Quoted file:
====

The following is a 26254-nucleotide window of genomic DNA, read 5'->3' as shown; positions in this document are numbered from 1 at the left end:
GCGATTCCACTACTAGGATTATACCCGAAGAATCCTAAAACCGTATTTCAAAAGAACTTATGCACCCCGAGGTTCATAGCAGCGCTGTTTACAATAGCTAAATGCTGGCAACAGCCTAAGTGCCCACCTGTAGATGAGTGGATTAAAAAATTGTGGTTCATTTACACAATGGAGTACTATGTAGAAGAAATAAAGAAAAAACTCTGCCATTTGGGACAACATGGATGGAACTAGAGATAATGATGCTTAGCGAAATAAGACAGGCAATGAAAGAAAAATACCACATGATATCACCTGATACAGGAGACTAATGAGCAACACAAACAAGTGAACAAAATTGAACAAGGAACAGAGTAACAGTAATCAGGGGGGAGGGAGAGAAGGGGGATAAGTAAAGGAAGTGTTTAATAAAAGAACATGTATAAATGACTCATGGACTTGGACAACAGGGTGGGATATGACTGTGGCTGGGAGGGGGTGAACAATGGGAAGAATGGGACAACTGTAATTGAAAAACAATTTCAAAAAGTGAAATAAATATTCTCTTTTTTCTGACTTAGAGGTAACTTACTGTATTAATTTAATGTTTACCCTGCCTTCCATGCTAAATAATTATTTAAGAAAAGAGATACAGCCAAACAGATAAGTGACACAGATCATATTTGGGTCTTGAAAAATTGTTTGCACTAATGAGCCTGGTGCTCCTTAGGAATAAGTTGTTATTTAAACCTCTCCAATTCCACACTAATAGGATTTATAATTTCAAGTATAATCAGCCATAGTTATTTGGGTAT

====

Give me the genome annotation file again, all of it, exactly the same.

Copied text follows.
The following is a 26254-nucleotide window of genomic DNA, read 5'->3' as shown; positions in this document are numbered from 1 at the left end:
GCGATTCCACTACTAGGATTATACCCGAAGAATCCTAAAACCGTATTTCAAAAGAACTTATGCACCCCGAGGTTCATAGCAGCGCTGTTTACAATAGCTAAATGCTGGCAACAGCCTAAGTGCCCACCTGTAGATGAGTGGATTAAAAAATTGTGGTTCATTTACACAATGGAGTACTATGTAGAAGAAATAAAGAAAAAACTCTGCCATTTGGGACAACATGGATGGAACTAGAGATAATGATGCTTAGCGAAATAAGACAGGCAATGAAAGAAAAATACCACATGATATCACCTGATACAGGAGACTAATGAGCAACACAAACAAGTGAACAAAATTGAACAAGGAACAGAGTAACAGTAATCAGGGGGGAGGGAGAGAAGGGGGATAAGTAAAGGAAGTGTTTAATAAAAGAACATGTATAAATGACTCATGGACTTGGACAACAGGGTGGGATATGACTGTGGCTGGGAGGGGGTGAACAATGGGAAGAATGGGACAACTGTAATTGAAAAACAATTTCAAAAAGTGAAATAAATATTCTCTTTTTTCTGACTTAGAGGTAACTTACTGTATTAATTTAATGTTTACCCTGCCTTCCATGCTAAATAATTATTTAAGAAAAGAGATACAGCCAAACAGATAAGTGACACAGATCATATTTGGGTCTTGAAAAATTGTTTGCACTAATGAGCCTGGTGCTCCTTAGGAATAAGTTGTTATTTAAACCTCTCCAATTCCACACTAATAGGATTTATAATTTCAAGTATAATCAGCCATAGTTATTTGGGTAT